Old Dogs & New Tricks
The Perl programming language has a somewhat checkered reputation. People enjoy ranting about the supposed “read-only” nature of the language, and war stories of having to maintain horrible legacy Perl codebases are a popular feature of after-hours gatherings at programming conferences around the world. But, as Bjarne Stroustrup notes, “There are only two kinds of languages: the ones people complain about and the ones nobody uses” – and Perl also enjoys a reputation as a language that gets pulled out when you need just a bit more “oomph” on the command line than you can muster up with bash, sed, awk, and friends.
The thing that most people don’t realize is that the Perl5 community, after a brief period of reduced activity in the early 2000s, has regained velocity and organization, and has produced new stable language releases (with new features!) for the last 9 years (and counting). During that period of time, the community consensus around issues such as installation management, deployment, and other best practices has undergone significant evolution. New libraries and frameworks have been introduced and have replaced older standards that you may be familiar with. (CGI.pm? No more!) As people from the Perl community have gained experience with newer languages and frameworks, they’ve brought new ideas from those systems back into the Perl fold, either adding them to the core language or to libraries available on the CPAN. The result combines all the stability from Perl’s overarching commitment to backwards compatibility with support for the newest protocols and programming paradigms.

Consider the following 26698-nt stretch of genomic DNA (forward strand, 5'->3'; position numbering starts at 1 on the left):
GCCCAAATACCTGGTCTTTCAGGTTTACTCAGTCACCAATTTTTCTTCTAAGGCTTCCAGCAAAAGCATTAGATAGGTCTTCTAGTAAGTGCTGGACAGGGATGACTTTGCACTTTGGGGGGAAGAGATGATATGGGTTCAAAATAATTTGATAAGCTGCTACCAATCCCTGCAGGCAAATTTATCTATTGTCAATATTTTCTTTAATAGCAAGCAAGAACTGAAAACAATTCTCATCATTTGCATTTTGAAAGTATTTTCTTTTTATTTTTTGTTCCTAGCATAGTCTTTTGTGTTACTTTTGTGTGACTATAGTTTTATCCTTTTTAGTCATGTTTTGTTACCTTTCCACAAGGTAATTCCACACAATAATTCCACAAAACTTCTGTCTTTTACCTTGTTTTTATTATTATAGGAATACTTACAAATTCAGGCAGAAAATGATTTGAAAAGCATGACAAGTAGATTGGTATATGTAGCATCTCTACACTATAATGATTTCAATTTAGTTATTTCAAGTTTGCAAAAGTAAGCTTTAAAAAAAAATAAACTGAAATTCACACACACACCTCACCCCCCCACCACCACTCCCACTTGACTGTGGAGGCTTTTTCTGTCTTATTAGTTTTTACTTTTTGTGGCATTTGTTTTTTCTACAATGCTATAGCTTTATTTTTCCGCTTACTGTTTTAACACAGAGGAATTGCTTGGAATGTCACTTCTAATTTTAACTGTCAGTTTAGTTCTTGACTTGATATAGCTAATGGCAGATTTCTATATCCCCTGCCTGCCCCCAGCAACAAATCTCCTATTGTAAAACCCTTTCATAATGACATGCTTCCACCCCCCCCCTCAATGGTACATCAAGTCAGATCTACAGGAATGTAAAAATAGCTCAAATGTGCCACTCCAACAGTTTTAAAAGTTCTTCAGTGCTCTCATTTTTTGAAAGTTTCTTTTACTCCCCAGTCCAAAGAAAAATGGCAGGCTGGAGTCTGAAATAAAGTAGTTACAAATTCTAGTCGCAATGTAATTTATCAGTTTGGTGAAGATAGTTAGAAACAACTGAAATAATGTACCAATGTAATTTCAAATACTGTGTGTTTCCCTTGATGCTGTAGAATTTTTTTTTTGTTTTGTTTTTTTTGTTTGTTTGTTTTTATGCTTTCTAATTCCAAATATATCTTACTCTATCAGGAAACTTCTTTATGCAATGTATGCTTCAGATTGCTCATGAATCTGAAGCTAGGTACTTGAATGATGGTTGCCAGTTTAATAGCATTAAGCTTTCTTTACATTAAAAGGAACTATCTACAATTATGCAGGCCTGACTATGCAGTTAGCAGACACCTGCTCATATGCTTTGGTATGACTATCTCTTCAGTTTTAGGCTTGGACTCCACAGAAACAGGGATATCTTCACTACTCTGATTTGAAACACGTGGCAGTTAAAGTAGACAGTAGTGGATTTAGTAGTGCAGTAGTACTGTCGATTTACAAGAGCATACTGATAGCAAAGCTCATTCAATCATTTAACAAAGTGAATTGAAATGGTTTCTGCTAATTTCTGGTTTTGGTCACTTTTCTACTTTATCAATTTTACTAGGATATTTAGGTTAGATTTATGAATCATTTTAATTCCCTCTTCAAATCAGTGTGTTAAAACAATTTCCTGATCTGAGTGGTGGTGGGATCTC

This talk will summarize significant new features that have been added to the core language, discuss tooling options for managing Perl installations, explain the community consensus on best practices around deployments and which competing libraries to use for particular purposes, and generally get you up to speed on how the Perl5 community thinks about development in Perl in 2019.
If you learned Perl back in the 5.6 days, you’ll find out about all the new things you can start using that will make your Perl code even better. If you never learned Perl – and especially if you think Perl is horrible – you might just find out that it’s not quite as bad as you’ve heard. You may even find a new feature or two that you’ll want to steal and re-implement in your favorite programming language.
John SJ Anderson, Infinity Interactive